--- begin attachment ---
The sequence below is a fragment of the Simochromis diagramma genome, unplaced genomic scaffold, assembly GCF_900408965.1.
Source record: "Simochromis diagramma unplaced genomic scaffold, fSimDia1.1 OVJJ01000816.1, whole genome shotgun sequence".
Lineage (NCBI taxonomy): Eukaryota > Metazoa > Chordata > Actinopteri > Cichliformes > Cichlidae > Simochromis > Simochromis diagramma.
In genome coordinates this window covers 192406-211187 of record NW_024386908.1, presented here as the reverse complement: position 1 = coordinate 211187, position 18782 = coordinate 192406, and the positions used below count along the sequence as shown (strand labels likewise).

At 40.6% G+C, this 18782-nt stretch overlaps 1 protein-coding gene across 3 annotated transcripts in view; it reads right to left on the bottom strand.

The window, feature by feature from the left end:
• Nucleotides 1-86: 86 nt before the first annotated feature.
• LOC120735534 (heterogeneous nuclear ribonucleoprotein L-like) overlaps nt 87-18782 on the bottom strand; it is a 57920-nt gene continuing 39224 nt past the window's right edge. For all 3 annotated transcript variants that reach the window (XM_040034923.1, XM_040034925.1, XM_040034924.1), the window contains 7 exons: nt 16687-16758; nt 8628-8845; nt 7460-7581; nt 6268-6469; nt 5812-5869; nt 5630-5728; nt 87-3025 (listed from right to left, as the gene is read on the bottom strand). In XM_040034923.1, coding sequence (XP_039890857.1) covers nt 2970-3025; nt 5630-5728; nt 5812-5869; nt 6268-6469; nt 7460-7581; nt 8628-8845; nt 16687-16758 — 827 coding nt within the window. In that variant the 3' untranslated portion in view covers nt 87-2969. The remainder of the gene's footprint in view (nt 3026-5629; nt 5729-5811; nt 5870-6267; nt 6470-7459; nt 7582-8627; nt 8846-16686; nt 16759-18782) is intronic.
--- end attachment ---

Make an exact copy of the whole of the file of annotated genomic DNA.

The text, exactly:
The sequence below is a fragment of the Simochromis diagramma genome, unplaced genomic scaffold, assembly GCF_900408965.1.
Source record: "Simochromis diagramma unplaced genomic scaffold, fSimDia1.1 OVJJ01000816.1, whole genome shotgun sequence".
Lineage (NCBI taxonomy): Eukaryota > Metazoa > Chordata > Actinopteri > Cichliformes > Cichlidae > Simochromis > Simochromis diagramma.
In genome coordinates this window covers 192406-211187 of record NW_024386908.1, presented here as the reverse complement: position 1 = coordinate 211187, position 18782 = coordinate 192406, and the positions used below count along the sequence as shown (strand labels likewise).

At 40.6% G+C, this 18782-nt stretch overlaps 1 protein-coding gene across 3 annotated transcripts in view; it reads right to left on the bottom strand.

The window, feature by feature from the left end:
• Nucleotides 1-86: 86 nt before the first annotated feature.
• LOC120735534 (heterogeneous nuclear ribonucleoprotein L-like) overlaps nt 87-18782 on the bottom strand; it is a 57920-nt gene continuing 39224 nt past the window's right edge. For all 3 annotated transcript variants that reach the window (XM_040034923.1, XM_040034925.1, XM_040034924.1), the window contains 7 exons: nt 16687-16758; nt 8628-8845; nt 7460-7581; nt 6268-6469; nt 5812-5869; nt 5630-5728; nt 87-3025 (listed from right to left, as the gene is read on the bottom strand). In XM_040034923.1, coding sequence (XP_039890857.1) covers nt 2970-3025; nt 5630-5728; nt 5812-5869; nt 6268-6469; nt 7460-7581; nt 8628-8845; nt 16687-16758 — 827 coding nt within the window. In that variant the 3' untranslated portion in view covers nt 87-2969. The remainder of the gene's footprint in view (nt 3026-5629; nt 5729-5811; nt 5870-6267; nt 6470-7459; nt 7582-8627; nt 8846-16686; nt 16759-18782) is intronic.